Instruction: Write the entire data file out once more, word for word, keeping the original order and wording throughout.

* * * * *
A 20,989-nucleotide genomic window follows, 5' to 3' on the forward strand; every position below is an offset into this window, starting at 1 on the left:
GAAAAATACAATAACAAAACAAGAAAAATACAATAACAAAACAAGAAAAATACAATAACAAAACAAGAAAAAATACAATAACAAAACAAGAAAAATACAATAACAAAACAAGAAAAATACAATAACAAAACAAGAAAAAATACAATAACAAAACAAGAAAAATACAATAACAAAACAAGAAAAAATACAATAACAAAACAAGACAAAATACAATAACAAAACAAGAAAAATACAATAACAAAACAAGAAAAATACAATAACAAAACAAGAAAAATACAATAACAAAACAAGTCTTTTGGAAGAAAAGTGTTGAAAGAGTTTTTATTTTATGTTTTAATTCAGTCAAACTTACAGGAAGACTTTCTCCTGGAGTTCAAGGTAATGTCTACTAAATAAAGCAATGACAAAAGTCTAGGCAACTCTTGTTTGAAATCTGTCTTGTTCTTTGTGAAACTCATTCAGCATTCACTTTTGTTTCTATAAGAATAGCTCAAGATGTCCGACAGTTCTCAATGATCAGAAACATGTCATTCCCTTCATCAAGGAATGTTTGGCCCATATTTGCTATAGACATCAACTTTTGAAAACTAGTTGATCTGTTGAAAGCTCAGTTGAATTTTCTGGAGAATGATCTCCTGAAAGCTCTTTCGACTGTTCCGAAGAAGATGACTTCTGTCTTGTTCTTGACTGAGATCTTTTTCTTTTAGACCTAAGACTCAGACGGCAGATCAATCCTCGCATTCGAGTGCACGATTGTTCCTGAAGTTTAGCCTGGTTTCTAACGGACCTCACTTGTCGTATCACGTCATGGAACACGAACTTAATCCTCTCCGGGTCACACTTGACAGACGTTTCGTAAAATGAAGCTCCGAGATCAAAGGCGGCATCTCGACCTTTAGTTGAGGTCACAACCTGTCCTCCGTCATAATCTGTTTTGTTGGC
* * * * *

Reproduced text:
A 20,989-nucleotide genomic window follows, 5' to 3' on the forward strand; every position below is an offset into this window, starting at 1 on the left:
GAAAAATACAATAACAAAACAAGAAAAATACAATAACAAAACAAGAAAAATACAATAACAAAACAAGAAAAAATACAATAACAAAACAAGAAAAATACAATAACAAAACAAGAAAAATACAATAACAAAACAAGAAAAAATACAATAACAAAACAAGAAAAATACAATAACAAAACAAGAAAAAATACAATAACAAAACAAGACAAAATACAATAACAAAACAAGAAAAATACAATAACAAAACAAGAAAAATACAATAACAAAACAAGAAAAATACAATAACAAAACAAGTCTTTTGGAAGAAAAGTGTTGAAAGAGTTTTTATTTTATGTTTTAATTCAGTCAAACTTACAGGAAGACTTTCTCCTGGAGTTCAAGGTAATGTCTACTAAATAAAGCAATGACAAAAGTCTAGGCAACTCTTGTTTGAAATCTGTCTTGTTCTTTGTGAAACTCATTCAGCATTCACTTTTGTTTCTATAAGAATAGCTCAAGATGTCCGACAGTTCTCAATGATCAGAAACATGTCATTCCCTTCATCAAGGAATGTTTGGCCCATATTTGCTATAGACATCAACTTTTGAAAACTAGTTGATCTGTTGAAAGCTCAGTTGAATTTTCTGGAGAATGATCTCCTGAAAGCTCTTTCGACTGTTCCGAAGAAGATGACTTCTGTCTTGTTCTTGACTGAGATCTTTTTCTTTTAGACCTAAGACTCAGACGGCAGATCAATCCTCGCATTCGAGTGCACGATTGTTCCTGAAGTTTAGCCTGGTTTCTAACGGACCTCACTTGTCGTATCACGTCATGGAACACGAACTTAATCCTCTCCGGGTCACACTTGACAGACGTTTCGTAAAATGAAGCTCCGAGATCAAAGGCGGCATCTCGACCTTTAGTTGAGGTCACAACCTGTCCTCCGTCATAATCTGTTTTGTTGGC